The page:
The main behavioral characteristics of patients with bulimia nervosa are recurring overeating episodes and loss of control during food consumption. Large quantities of food are rapidly consumed and the individual feels unable to stop eating and control what and how much he/she eats. In order to prevent weight gain, the patient takes compensatory measures such as self-induced vomiting, use of laxatives, diuretics or other medications, fasting and strenuous exercise. Despite the fact that bulimia nervosa is often considered as a symptom of anorexia nervosa, it may be a distinct eating disorder. It most often affects young women of normal weight or slightly overweight and its prevalence among teenagers amounts to 2 to 4 percent. In comparison to individuals suffering from anorexia nervosa, patients with bulimia nervosa tend more often to suffer from mental disorders. In addition, bulimia nervosa often coexists with depression.

Binge Eating Disorder (BED)

Binge eating was only recently recognized as a distinct eating disorder. BED is characterized by episodes of uncontrollable, compulsive overeating (binge eating), beyond the point of feeling “satisfactorily full”. Not rarely, binge eating episodes are followed by feelings of guilt and distress. Still, BED differs from bulimia nervosa in the fact that it does not involve self-induced vomiting. Nevertheless, there are periods of repeated dieting and this is why the weight of individuals with BED may greatly vary. Once in a while, many people have binge eating episodes.

Binge eating episodes most commonly occur after periods of strict dieting. For the time being, we are in no position to know the exact reasons for which people overeat. Nevertheless, numerous assumptions have been made regarding the causes of binge eating disorder, in addition to the history of dieting some people have.

The most common causes of BED include stress, concern about the course of a relationship, family problems, depression and boredom. Up to now, research findings have given no satisfactory explanation of the problem. However, as mentioned above, the psycho physiological changes which are brought about by strict dieting and the mood changes related to a negative-depressive mood may disrupt the balance of neurotransmitters in the brain, triggering thus binge eating episodes. Given that in the overwhelming majority of binge eating cases the condition does not influence quality of life, patients with BED rarely seek professional help.

Nevertheless, in some cases BED does influence the life of an individual, affecting mental health and taking full control over one’s eating behavior. In such cases, the patient does seek professional help.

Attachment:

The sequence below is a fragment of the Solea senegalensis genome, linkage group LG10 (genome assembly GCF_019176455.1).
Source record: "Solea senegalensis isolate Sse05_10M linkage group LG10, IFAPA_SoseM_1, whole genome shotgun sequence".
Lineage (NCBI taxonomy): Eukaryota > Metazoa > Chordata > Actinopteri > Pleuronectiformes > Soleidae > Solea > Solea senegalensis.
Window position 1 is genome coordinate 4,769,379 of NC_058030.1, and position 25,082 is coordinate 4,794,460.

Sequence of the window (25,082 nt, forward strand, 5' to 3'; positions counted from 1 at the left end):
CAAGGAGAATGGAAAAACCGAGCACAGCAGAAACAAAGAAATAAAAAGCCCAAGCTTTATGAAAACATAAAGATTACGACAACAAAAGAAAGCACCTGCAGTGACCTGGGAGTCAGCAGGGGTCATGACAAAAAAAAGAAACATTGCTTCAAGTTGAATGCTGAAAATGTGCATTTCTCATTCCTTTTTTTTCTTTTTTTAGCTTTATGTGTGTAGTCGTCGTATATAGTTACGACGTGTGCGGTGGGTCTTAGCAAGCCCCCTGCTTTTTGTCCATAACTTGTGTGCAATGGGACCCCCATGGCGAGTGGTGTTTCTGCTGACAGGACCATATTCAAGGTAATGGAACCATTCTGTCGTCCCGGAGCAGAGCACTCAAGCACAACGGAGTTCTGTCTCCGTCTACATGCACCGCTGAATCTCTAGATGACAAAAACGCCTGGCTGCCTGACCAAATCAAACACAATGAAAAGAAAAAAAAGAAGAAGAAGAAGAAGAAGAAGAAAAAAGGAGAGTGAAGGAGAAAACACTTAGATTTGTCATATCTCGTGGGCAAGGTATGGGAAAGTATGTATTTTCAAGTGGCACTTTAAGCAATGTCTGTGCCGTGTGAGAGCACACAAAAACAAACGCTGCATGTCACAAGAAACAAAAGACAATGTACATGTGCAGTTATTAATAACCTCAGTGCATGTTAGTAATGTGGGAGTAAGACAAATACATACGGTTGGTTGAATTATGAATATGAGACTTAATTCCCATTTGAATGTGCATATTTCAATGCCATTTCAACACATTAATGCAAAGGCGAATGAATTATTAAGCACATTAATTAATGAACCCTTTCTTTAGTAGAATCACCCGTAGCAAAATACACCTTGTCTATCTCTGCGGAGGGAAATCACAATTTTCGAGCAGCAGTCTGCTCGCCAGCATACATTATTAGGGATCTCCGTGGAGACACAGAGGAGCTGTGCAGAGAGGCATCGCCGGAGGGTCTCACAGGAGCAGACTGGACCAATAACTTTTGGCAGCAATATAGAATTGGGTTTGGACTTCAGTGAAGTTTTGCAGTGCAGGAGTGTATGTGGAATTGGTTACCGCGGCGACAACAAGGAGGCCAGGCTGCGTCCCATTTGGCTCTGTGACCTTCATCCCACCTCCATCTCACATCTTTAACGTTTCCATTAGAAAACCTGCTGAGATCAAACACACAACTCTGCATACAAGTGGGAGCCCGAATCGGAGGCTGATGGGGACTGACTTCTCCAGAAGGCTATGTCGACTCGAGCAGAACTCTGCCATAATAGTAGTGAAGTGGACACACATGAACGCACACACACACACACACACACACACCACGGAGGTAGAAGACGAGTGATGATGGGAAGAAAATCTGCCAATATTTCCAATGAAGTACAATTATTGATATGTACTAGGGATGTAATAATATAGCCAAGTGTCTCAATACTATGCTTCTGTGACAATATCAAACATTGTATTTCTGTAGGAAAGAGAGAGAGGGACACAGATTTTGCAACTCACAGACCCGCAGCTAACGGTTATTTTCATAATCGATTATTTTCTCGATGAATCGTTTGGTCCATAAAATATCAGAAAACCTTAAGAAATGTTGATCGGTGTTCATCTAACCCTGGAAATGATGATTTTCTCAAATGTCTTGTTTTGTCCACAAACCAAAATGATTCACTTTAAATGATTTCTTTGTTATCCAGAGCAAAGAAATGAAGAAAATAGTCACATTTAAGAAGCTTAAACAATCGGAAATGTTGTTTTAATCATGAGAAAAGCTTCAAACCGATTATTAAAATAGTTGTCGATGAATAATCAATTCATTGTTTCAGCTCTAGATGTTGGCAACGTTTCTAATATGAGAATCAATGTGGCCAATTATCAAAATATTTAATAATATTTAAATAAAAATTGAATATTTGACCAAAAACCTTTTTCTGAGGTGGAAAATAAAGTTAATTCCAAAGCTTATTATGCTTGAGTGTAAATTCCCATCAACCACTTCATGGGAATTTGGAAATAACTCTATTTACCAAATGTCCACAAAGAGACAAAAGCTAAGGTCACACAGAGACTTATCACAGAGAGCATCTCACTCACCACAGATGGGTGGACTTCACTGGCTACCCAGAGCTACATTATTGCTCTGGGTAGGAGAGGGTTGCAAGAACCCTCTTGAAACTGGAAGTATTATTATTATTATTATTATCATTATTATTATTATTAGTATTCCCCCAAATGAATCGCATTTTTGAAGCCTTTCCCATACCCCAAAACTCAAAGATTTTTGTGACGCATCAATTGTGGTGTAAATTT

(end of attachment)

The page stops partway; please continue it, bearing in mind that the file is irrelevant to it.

Some patients with BED think that what they suffer from is obesity. As a result, they consult a doctor in order to deal with obesity. At this point, it should be noted that patients with BED do not have symptoms of anorexia nervosa, since their BMI is greater than 17.5, nor do they suffer from bulimia nervosa, since they do not use any dangerous methods to control their weight, such as malnutrition, vomiting or use of laxatives.

10 to 30 percent of obese individuals who have binge eating episodes are quite often thought to suffer from BED. According to most experts, an individual is diagnosed with BED only when overweight (BMI>25) or obese (BMI>30). Nonetheless, others do not recognize the fact that BED is a distinct eating disorder and claim that all BED cases should fall under the category of Eating Disorders Not Otherwise Specified (EDNOS).

Main characteristics of Binge Eating Disorder

  • Recurrent binge eating episodes i.e. eating in a short time (usually within 2 hours) an amount of food that is definitely larger than what most people would eat within the same period
  • Sense of lack of control over eating during the episode (i.e. feeling that one cannot stop eating or control what or how much he/she eats. Binge eating episodes are associated with three (or more) of the following characteristics:
    • Eating much more rapidly than normal
    • Eating until feeling uncomfortably full
    • Eating large amounts of food even when not feeling hungry
    • Eating alone because of being embarrassed about the quantity of food consumed
    • Feeling disgusted with oneself, depressed or very guilty after overeating
  • Marked distress regarding binge eating
  • The binge eating episodes occur on average twice a week for a period of six months or more
  • The binge eating episodes do not occur exclusively during the course of Anorexia Nervosa or Bulimia Nervosa.